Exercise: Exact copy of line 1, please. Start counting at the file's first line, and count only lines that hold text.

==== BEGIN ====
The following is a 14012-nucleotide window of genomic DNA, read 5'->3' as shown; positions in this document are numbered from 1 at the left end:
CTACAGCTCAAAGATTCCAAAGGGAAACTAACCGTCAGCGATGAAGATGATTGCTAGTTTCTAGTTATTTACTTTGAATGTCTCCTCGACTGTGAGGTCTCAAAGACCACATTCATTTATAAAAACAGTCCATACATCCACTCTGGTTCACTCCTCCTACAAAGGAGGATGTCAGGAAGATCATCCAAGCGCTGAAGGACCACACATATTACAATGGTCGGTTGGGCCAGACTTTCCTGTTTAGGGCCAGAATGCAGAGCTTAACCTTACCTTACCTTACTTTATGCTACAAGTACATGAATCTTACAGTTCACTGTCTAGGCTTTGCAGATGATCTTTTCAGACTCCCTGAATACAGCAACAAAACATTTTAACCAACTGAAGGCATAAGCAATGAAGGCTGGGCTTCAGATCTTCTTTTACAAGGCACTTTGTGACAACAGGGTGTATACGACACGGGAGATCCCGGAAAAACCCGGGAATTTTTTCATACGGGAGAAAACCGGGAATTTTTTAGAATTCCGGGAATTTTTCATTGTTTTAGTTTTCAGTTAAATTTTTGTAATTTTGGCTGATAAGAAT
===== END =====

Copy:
The following is a 14012-nucleotide window of genomic DNA, read 5'->3' as shown; positions in this document are numbered from 1 at the left end: